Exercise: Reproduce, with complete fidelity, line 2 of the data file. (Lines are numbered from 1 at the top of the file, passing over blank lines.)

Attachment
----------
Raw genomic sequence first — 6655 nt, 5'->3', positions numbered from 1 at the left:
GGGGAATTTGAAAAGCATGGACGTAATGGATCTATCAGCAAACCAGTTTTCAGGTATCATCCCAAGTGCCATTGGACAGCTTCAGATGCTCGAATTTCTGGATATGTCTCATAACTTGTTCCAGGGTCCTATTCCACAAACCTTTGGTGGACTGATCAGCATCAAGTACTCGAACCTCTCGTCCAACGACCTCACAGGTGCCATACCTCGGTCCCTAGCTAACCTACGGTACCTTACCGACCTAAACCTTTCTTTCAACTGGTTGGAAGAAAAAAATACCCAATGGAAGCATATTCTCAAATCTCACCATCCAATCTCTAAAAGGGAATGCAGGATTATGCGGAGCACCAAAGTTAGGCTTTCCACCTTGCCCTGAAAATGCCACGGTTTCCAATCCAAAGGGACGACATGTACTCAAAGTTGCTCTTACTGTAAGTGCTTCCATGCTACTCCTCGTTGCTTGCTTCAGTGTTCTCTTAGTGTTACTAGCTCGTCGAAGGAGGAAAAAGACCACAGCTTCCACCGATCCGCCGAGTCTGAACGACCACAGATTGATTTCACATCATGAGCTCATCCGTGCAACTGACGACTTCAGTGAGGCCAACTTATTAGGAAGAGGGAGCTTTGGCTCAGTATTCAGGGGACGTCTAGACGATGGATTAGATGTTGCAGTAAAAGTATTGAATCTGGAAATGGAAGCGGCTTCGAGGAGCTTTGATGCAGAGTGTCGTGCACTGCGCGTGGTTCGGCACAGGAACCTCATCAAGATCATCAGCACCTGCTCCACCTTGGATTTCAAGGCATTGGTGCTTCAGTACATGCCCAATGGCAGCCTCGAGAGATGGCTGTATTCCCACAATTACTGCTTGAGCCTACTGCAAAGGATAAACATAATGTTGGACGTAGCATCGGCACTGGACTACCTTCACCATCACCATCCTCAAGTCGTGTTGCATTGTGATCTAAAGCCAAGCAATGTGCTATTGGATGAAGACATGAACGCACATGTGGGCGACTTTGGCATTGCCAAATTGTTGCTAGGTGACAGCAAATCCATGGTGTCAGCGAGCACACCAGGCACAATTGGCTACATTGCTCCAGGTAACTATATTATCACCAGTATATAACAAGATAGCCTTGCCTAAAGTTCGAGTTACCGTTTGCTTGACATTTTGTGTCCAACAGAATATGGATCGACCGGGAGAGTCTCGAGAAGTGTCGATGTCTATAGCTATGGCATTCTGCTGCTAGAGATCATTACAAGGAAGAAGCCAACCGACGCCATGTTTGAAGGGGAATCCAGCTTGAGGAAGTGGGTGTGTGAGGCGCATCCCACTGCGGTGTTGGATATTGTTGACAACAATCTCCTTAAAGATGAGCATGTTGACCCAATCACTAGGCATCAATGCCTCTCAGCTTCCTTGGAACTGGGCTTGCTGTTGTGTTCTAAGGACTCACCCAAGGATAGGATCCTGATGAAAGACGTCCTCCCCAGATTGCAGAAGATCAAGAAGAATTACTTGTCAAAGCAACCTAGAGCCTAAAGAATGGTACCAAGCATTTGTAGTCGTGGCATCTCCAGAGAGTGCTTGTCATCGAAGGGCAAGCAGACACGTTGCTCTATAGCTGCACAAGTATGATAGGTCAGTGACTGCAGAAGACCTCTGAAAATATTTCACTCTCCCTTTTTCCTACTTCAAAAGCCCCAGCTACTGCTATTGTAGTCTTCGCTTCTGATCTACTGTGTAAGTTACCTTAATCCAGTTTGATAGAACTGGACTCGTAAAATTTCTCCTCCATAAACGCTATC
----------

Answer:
GGGGAATTTGAAAAGCATGGACGTAATGGATCTATCAGCAAACCAGTTTTCAGGTATCATCCCAAGTGCCATTGGACAGCTTCAGATGCTCGAATTTCTGGATATGTCTCATAACTTGTTCCAGGGTCCTATTCCACAAACCTTTGGTGGACTGATCAGCATCAAGTACTCGAACCTCTCGTCCAACGACCTCACAGGTGCCATACCTCGGTCCCTAGCTAACCTACGGTACCTTACCGACCTAAACCTTTCTTTCAACTGGTTGGAAGAAAAAAATACCCAATGGAAGCATATTCTCAAATCTCACCATCCAATCTCTAAAAGGGAATGCAGGATTATGCGGAGCACCAAAGTTAGGCTTTCCACCTTGCCCTGAAAATGCCACGGTTTCCAATCCAAAGGGACGACATGTACTCAAAGTTGCTCTTACTGTAAGTGCTTCCATGCTACTCCTCGTTGCTTGCTTCAGTGTTCTCTTAGTGTTACTAGCTCGTCGAAGGAGGAAAAAGACCACAGCTTCCACCGATCCGCCGAGTCTGAACGACCACAGATTGATTTCACATCATGAGCTCATCCGTGCAACTGACGACTTCAGTGAGGCCAACTTATTAGGAAGAGGGAGCTTTGGCTCAGTATTCAGGGGACGTCTAGACGATGGATTAGATGTTGCAGTAAAAGTATTGAATCTGGAAATGGAAGCGGCTTCGAGGAGCTTTGATGCAGAGTGTCGTGCACTGCGCGTGGTTCGGCACAGGAACCTCATCAAGATCATCAGCACCTGCTCCACCTTGGATTTCAAGGCATTGGTGCTTCAGTACATGCCCAATGGCAGCCTCGAGAGATGGCTGTATTCCCACAATTACTGCTTGAGCCTACTGCAAAGGATAAACATAATGTTGGACGTAGCATCGGCACTGGACTACCTTCACCATCACCATCCTCAAGTCGTGTTGCATTGTGATCTAAAGCCAAGCAATGTGCTATTGGATGAAGACATGAACGCACATGTGGGCGACTTTGGCATTGCCAAATTGTTGCTAGGTGACAGCAAATCCATGGTGTCAGCGAGCACACCAGGCACAATTGGCTACATTGCTCCAGGTAACTATATTATCACCAGTATATAACAAGATAGCCTTGCCTAAAGTTCGAGTTACCGTTTGCTTGACATTTTGTGTCCAACAGAATATGGATCGACCGGGAGAGTCTCGAGAAGTGTCGATGTCTATAGCTATGGCATTCTGCTGCTAGAGATCATTACAAGGAAGAAGCCAACCGACGCCATGTTTGAAGGGGAATCCAGCTTGAGGAAGTGGGTGTGTGAGGCGCATCCCACTGCGGTGTTGGATATTGTTGACAACAATCTCCTTAAAGATGAGCATGTTGACCCAATCACTAGGCATCAATGCCTCTCAGCTTCCTTGGAACTGGGCTTGCTGTTGTGTTCTAAGGACTCACCCAAGGATAGGATCCTGATGAAAGACGTCCTCCCCAGATTGCAGAAGATCAAGAAGAATTACTTGTCAAAGCAACCTAGAGCCTAAAGAATGGTACCAAGCATTTGTAGTCGTGGCATCTCCAGAGAGTGCTTGTCATCGAAGGGCAAGCAGACACGTTGCTCTATAGCTGCACAAGTATGATAGGTCAGTGACTGCAGAAGACCTCTGAAAATATTTCACTCTCCCTTTTTCCTACTTCAAAAGCCCCAGCTACTGCTATTGTAGTCTTCGCTTCTGATCTACTGTGTAAGTTACCTTAATCCAGTTTGATAGAACTGGACTCGTAAAATTTCTCCTCCATAAACGCTATC